Biren Vaidya (Second from right) and the crew of The Intelligent Hand answer some questions with the ever charming host Sam Simmons (centre)

The name of the documentary, The Intelligent Hand, was inspired by a quote from the Bell-founder Paul Bergamo. He said (in French):

“What’s really powerful and beautiful about craft is that these are professions that require a great theoretical knowledge, because we work with very technical things. But also what I call ‘the intelligence of the hand’ – things and know-how that you cannot write about, things that are handed down from worker to worker, from person to person.”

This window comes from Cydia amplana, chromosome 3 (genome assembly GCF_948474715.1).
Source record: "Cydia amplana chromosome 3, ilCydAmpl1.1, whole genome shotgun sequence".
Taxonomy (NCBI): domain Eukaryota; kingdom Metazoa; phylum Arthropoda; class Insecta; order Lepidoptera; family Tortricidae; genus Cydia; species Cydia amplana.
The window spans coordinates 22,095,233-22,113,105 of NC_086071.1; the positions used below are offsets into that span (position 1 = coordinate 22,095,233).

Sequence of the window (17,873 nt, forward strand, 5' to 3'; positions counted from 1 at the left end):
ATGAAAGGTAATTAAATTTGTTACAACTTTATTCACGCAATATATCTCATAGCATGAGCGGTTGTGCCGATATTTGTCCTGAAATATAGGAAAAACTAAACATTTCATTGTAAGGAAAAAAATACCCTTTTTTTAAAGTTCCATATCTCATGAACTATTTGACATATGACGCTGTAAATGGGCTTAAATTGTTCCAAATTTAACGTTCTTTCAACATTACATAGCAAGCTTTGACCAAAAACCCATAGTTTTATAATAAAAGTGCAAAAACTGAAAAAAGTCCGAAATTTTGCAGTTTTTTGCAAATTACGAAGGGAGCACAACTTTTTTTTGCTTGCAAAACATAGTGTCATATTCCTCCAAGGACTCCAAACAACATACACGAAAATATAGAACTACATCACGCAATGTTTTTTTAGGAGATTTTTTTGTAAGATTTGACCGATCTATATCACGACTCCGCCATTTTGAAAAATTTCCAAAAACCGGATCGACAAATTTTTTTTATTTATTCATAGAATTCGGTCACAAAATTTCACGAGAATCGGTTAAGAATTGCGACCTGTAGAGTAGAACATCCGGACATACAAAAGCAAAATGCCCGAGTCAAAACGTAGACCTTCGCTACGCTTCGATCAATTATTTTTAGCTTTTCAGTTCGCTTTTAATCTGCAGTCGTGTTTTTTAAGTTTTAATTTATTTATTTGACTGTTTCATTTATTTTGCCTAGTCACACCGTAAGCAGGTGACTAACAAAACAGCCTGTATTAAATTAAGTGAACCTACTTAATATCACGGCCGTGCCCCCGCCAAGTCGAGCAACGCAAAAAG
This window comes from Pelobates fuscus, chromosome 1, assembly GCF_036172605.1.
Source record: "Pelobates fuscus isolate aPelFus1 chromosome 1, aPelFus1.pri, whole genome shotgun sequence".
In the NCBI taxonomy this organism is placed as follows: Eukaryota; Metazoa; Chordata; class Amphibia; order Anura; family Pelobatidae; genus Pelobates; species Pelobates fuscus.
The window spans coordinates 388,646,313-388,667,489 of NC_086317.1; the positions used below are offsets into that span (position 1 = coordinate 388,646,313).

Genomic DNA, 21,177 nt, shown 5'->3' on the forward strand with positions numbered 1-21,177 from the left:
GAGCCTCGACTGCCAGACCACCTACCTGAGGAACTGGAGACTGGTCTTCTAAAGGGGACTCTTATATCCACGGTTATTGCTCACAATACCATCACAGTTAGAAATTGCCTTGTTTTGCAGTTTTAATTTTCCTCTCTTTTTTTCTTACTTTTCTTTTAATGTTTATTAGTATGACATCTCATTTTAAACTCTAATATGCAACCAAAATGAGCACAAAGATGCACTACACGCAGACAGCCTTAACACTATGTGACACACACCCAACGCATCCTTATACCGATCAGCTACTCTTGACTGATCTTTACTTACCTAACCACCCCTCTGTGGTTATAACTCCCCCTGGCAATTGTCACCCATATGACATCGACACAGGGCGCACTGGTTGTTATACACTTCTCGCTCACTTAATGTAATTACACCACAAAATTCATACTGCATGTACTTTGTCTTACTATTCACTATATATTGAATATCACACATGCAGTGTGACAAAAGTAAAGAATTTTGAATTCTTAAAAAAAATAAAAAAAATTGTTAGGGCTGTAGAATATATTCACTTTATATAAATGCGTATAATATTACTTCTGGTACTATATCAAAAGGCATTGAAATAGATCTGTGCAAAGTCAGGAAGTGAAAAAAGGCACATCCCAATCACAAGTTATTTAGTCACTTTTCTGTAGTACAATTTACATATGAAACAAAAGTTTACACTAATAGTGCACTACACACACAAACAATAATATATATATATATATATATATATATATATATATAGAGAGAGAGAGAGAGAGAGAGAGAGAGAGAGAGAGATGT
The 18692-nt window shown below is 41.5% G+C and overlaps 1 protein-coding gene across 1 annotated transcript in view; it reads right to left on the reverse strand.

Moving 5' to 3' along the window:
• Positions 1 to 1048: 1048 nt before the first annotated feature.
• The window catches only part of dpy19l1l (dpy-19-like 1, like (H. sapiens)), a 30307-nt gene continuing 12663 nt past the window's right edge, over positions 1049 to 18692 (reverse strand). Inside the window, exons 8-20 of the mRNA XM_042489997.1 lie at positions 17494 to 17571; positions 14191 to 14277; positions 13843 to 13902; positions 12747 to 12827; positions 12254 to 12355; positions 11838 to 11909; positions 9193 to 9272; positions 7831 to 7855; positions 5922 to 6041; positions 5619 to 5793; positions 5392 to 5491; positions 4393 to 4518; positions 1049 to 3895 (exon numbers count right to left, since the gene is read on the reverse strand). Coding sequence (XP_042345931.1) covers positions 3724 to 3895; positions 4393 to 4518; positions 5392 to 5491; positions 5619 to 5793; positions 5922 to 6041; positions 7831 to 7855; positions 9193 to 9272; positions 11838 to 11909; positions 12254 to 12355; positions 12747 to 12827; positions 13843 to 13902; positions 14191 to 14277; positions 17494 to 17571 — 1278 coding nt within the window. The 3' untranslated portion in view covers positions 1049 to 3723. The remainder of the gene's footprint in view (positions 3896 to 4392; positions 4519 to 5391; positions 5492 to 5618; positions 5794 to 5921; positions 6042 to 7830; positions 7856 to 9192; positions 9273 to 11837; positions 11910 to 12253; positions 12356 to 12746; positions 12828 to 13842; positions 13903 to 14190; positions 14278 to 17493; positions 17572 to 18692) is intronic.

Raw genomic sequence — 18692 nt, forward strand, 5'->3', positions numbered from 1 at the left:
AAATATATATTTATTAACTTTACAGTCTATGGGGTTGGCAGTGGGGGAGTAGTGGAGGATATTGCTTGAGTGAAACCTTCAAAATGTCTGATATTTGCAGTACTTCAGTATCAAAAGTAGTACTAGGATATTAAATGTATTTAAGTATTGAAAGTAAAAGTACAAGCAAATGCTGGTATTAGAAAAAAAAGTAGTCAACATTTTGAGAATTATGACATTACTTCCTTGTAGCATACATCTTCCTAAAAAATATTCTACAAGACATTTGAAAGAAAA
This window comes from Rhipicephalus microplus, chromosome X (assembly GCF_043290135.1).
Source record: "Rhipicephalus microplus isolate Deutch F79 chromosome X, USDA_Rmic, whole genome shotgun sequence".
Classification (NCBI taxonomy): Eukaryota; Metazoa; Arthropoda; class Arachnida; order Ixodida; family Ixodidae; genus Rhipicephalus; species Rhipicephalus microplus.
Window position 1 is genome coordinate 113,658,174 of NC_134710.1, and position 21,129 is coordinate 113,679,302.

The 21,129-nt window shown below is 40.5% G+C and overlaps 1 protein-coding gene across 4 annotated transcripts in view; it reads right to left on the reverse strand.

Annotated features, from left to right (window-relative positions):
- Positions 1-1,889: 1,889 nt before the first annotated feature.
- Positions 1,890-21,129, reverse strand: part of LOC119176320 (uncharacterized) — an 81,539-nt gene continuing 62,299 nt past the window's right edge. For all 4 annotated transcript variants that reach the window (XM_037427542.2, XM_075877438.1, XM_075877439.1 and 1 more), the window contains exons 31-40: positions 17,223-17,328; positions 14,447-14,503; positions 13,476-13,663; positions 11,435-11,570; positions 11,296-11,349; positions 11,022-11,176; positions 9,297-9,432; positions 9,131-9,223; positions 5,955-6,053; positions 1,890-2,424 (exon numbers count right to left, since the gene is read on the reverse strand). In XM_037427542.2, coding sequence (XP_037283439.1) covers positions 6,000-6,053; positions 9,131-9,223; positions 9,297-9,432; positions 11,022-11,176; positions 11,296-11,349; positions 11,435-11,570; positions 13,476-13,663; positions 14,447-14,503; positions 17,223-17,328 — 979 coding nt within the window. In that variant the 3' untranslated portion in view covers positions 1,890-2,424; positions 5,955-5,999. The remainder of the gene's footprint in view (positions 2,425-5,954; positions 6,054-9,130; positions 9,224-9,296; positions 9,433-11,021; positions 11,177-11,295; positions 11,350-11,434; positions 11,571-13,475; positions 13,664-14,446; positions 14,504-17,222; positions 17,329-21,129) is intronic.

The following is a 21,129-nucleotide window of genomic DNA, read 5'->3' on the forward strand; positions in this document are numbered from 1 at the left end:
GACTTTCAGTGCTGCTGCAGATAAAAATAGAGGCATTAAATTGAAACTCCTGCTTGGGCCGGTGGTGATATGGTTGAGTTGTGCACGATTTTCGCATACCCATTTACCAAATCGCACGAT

The craft of making whisky is one such example. Walk into any distillery in Scotland and you can see the decades of craftsmanship in the mash tuns, the stills, the washbacks and in the casks. If you have been to Balvenie you can understand why a visit to that particular distillery inspired James Rogan to make a film. It could be argued that it is one of the most heavily invested in traditional craft. The distillery has copper-smiths, still-men, coopers and its own maltings all on sight to choose from. It also has David Stewart who, with 50 years of experience at the distillery, is as much a master craftsman as he is a master blender when he creates each new release. I admit, I have kind of distanced myself from the romantic side of whisky recently, focusing more on the marketing and aesthetic side of the industry. But after seeing The Intelligent Hand I feel like I have been able to revert back to the simple pleasure and adventure of a dram and enjoy it for what it is. For a look at the craft behind whisky you can watch the Life of Craft film here (SPOILER ALERT: CHRIS HOBAN IS IN THE FILM!).